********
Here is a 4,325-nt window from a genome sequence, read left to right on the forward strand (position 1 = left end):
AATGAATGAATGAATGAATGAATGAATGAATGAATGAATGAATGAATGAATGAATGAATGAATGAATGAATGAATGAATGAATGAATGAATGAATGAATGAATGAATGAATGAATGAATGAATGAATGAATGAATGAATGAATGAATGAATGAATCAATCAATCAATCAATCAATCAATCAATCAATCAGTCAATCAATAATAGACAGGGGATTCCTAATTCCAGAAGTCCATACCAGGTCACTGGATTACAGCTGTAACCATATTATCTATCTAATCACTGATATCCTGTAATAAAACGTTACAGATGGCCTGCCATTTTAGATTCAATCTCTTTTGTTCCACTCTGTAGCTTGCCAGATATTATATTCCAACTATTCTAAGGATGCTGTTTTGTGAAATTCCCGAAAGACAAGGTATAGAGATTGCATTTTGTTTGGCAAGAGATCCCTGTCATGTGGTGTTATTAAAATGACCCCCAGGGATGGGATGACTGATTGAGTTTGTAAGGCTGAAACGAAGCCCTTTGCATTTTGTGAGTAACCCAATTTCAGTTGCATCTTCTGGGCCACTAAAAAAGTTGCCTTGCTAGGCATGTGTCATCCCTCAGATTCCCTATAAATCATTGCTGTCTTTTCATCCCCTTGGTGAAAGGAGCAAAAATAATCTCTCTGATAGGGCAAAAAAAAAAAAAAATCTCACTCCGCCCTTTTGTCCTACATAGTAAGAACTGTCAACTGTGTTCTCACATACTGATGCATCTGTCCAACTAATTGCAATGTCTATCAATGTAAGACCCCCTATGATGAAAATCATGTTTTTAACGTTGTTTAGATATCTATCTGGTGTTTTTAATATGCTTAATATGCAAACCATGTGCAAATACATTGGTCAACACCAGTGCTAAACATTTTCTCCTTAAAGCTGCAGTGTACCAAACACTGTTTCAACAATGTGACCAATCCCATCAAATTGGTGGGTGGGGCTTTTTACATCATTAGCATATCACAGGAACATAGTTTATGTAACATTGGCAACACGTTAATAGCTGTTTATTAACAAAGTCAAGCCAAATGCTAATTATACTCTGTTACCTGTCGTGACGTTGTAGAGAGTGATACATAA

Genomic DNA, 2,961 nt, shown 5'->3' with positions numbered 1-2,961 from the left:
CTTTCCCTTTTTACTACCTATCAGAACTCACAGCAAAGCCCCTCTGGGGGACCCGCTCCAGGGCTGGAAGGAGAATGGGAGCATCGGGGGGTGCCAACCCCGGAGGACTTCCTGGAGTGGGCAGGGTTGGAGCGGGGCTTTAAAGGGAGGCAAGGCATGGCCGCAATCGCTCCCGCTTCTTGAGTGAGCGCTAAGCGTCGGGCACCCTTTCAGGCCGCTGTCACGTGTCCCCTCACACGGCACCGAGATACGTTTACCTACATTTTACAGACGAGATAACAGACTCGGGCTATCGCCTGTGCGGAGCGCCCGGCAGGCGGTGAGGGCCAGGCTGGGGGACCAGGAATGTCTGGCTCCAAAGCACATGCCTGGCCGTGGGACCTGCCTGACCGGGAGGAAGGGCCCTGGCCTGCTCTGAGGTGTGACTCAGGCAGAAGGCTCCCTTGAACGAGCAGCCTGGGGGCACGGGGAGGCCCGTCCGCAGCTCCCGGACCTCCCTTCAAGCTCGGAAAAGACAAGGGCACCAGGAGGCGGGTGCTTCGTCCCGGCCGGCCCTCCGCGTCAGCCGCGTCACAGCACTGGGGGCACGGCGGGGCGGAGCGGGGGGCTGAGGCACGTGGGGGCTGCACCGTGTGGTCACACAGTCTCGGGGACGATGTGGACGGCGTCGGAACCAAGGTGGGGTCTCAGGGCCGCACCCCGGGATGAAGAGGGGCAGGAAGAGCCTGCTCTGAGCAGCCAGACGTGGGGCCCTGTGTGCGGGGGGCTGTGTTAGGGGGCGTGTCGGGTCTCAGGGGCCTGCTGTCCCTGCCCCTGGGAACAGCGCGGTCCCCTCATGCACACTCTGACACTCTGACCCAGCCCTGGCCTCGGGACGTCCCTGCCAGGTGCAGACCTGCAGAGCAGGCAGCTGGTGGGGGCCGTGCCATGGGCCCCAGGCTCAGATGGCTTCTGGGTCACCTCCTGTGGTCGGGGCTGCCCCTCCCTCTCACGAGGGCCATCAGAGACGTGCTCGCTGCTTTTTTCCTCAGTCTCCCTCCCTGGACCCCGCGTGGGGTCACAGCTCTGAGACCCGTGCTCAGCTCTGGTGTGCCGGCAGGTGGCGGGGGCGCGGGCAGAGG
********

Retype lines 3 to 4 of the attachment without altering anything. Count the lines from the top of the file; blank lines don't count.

Genomic DNA, 2,961 nt, shown 5'->3' with positions numbered 1-2,961 from the left:
CTTTCCCTTTTTACTACCTATCAGAACTCACAGCAAAGCCCCTCTGGGGGACCCGCTCCAGGGCTGGAAGGAGAATGGGAGCATCGGGGGGTGCCAACCCCGGAGGACTTCCTGGAGTGGGCAGGGTTGGAGCGGGGCTTTAAAGGGAGGCAAGGCATGGCCGCAATCGCTCCCGCTTCTTGAGTGAGCGCTAAGCGTCGGGCACCCTTTCAGGCCGCTGTCACGTGTCCCCTCACACGGCACCGAGATACGTTTACCTACATTTTACAGACGAGATAACAGACTCGGGCTATCGCCTGTGCGGAGCGCCCGGCAGGCGGTGAGGGCCAGGCTGGGGGACCAGGAATGTCTGGCTCCAAAGCACATGCCTGGCCGTGGGACCTGCCTGACCGGGAGGAAGGGCCCTGGCCTGCTCTGAGGTGTGACTCAGGCAGAAGGCTCCCTTGAACGAGCAGCCTGGGGGCACGGGGAGGCCCGTCCGCAGCTCCCGGACCTCCCTTCAAGCTCGGAAAAGACAAGGGCACCAGGAGGCGGGTGCTTCGTCCCGGCCGGCCCTCCGCGTCAGCCGCGTCACAGCACTGGGGGCACGGCGGGGCGGAGCGGGGGGCTGAGGCACGTGGGGGCTGCACCGTGTGGTCACACAGTCTCGGGGACGATGTGGACGGCGTCGGAACCAAGGTGGGGTCTCAGGGCCGCACCCCGGGATGAAGAGGGGCAGGAAGAGCCTGCTCTGAGCAGCCAGACGTGGGGCCCTGTGTGCGGGGGGCTGTGTTAGGGGGCGTGTCGGGTCTCAGGGGCCTGCTGTCCCTGCCCCTGGGAACAGCGCGGTCCCCTCATGCACACTCTGACACTCTGACCCAGCCCTGGCCTCGGGACGTCCCTGCCAGGTGCAGACCTGCAGAGCAGGCAGCTGGTGGGGGCCGTGCCATGGGCCCCAGGCTCAGATGGCTTCTGGGTCACCTCCTGTGGTCGGGGCTGCCCCTCCCTCTCACGAGGGCCATCAGAGACGTGCTCGCTGCTTTTTTCCTCAGTCTCCCTCCCTGGACCCCGCGTGGGGTCACAGCTCTGAGACCCGTGCTCAGCTCTGGTGTGCCGGCAGGTGGCGGGGGCGCGGGCAGAGG